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Ana Radonjic, Simone Whyte, Jennifer Faasse, Alan Gilchrist; Probe disks reveal lightness computation in sunlight and in shadow. Journal of Vision 2006;6(6):708. doi: https://doi.org/10.1167/6.6.708.
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© ARVO (1962-2015); The Authors (2016-present)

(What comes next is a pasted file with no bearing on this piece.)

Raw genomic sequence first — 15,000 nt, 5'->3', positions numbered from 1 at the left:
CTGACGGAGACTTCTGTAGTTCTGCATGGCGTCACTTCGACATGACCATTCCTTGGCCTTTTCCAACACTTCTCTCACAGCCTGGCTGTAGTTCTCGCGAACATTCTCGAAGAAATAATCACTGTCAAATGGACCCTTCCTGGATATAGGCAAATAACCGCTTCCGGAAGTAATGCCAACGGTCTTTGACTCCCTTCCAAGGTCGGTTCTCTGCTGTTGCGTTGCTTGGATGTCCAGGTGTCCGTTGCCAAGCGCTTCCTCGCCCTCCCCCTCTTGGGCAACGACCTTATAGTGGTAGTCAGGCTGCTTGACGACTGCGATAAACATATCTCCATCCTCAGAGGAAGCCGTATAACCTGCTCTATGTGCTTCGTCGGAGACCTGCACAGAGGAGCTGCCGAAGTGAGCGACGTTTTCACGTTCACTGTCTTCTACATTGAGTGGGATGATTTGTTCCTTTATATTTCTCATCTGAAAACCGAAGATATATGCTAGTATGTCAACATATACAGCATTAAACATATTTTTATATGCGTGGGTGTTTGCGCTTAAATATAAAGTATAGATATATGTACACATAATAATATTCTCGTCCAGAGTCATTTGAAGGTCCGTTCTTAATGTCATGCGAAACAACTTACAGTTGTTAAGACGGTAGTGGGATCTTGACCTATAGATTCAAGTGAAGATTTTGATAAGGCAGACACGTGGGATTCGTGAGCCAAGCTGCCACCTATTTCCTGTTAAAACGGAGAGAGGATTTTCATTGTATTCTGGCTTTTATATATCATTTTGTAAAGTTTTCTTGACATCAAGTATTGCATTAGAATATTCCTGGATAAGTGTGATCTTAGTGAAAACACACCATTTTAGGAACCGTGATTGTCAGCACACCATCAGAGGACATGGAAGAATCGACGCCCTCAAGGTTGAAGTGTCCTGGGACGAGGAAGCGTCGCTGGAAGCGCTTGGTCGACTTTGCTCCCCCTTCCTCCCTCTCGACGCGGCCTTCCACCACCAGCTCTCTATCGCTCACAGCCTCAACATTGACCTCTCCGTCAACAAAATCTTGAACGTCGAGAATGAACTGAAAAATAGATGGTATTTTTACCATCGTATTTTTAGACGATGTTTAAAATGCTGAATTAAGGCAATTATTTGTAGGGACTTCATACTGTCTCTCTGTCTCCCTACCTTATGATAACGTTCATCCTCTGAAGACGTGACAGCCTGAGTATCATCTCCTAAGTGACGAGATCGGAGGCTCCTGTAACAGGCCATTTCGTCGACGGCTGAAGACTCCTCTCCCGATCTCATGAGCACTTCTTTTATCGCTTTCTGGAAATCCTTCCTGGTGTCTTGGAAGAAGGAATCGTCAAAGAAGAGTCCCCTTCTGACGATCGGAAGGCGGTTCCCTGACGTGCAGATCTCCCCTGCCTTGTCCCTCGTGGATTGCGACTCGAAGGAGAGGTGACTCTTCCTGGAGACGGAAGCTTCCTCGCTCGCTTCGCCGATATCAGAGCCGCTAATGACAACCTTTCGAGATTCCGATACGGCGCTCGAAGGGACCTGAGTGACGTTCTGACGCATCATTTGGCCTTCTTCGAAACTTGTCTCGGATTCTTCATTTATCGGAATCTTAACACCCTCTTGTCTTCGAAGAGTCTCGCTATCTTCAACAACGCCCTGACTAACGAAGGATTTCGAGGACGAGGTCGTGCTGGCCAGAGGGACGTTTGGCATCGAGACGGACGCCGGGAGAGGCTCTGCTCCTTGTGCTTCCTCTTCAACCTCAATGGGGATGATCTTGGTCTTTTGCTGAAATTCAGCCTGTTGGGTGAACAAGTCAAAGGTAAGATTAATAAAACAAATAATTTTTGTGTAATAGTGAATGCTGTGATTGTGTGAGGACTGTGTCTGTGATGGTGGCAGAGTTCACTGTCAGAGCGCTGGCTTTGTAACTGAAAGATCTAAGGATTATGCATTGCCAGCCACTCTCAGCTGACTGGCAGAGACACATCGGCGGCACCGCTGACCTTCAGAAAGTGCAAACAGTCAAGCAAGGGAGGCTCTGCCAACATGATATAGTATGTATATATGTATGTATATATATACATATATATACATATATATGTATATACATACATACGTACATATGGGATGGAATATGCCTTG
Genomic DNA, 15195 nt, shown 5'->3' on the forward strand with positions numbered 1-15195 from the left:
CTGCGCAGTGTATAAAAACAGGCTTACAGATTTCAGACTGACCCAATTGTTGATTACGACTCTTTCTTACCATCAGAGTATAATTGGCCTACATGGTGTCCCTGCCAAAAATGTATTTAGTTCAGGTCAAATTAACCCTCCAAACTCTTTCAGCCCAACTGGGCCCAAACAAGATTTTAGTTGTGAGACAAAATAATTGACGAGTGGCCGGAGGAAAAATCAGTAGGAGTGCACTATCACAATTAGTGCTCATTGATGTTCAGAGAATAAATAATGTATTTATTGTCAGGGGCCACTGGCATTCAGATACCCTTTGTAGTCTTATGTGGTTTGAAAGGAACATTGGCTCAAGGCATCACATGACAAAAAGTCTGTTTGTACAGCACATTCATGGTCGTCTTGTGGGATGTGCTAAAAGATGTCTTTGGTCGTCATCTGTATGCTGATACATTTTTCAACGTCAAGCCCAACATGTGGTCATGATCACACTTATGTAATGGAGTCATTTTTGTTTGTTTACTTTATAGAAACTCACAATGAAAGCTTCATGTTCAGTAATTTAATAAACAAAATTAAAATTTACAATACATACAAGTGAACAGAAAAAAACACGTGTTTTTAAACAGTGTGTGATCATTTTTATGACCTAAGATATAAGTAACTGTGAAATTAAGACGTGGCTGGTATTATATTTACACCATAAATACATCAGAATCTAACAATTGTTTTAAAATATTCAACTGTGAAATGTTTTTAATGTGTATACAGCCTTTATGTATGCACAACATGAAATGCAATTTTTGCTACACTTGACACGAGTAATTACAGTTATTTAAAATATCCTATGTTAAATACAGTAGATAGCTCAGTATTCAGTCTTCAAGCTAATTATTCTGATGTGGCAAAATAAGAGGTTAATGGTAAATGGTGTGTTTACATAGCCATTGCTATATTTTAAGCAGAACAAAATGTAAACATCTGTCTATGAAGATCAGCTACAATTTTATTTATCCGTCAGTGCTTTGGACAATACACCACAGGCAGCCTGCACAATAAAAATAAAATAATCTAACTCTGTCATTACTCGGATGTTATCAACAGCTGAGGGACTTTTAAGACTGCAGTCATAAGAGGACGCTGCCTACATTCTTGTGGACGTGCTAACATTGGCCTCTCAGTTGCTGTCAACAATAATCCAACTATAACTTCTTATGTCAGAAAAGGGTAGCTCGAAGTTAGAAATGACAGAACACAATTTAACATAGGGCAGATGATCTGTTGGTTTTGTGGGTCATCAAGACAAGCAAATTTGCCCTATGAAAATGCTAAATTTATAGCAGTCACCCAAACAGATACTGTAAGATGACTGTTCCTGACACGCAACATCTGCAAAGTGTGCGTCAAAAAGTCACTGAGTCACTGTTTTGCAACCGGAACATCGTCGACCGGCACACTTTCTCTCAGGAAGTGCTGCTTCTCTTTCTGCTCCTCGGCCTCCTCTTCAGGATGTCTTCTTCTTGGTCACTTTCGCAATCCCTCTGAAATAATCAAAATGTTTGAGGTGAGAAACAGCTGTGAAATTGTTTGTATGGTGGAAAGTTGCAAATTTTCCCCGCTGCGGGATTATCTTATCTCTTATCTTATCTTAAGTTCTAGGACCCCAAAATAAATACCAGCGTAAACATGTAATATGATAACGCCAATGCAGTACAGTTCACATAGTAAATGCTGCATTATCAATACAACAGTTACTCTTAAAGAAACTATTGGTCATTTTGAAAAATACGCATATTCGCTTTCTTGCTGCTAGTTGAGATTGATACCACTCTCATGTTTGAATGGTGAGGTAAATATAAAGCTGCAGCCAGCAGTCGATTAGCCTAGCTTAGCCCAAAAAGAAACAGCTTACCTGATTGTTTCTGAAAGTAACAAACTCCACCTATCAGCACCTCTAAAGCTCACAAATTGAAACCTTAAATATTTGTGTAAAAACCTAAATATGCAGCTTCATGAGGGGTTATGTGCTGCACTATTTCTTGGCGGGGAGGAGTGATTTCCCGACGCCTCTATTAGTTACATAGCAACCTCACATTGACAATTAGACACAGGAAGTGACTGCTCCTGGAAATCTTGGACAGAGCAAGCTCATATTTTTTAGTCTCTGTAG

Fields of illumination exist in the external world, but to what extent are they represented in the visual lightness software? Cartier-Bresson's photograph Trastevere is sliced diagonally into adjacent regions of sunlight and shadow. We pasted identical gray disks onto a digital version of Trastevere, to probe the lightness computation at 12 locations in the scene. Separate groups of fifteen observers viewed the CRT image and made Munsell matches for each disk in 6 different conditions. For identical round disks, the disks in the shadowed region appeared 2.13 Munsell units lighter than those in sunlight, and lightness values were roughly homogeneous within each of these two regions, regardless of distance from the boundary. This effect grew significantly larger (2.67 units) when disk size and shape were made to conform to depicted perspective, and larger still (3.13 units) when disk boundaries were blurred to conform to photograph graininess. Viewed through a pinhole, known to enhance depth perception, the difference grew further to 4.07 units. When gray disks were pasted onto the glass CRT screen, the difference shrank to 1.49 units. This framework difference effect thus varies with the strength to which the disks appear to belong to their surrounding framework. Control conditions ruled out a local contrast explanation. Our manipulations affected only the disks in shadow, not those in sunlight. When the entire sunlit region of the image was blacked out, the disks appeared white. These results are consistent with predictions of anchoring theory, but difficult to reconcile with spatial filtering models.
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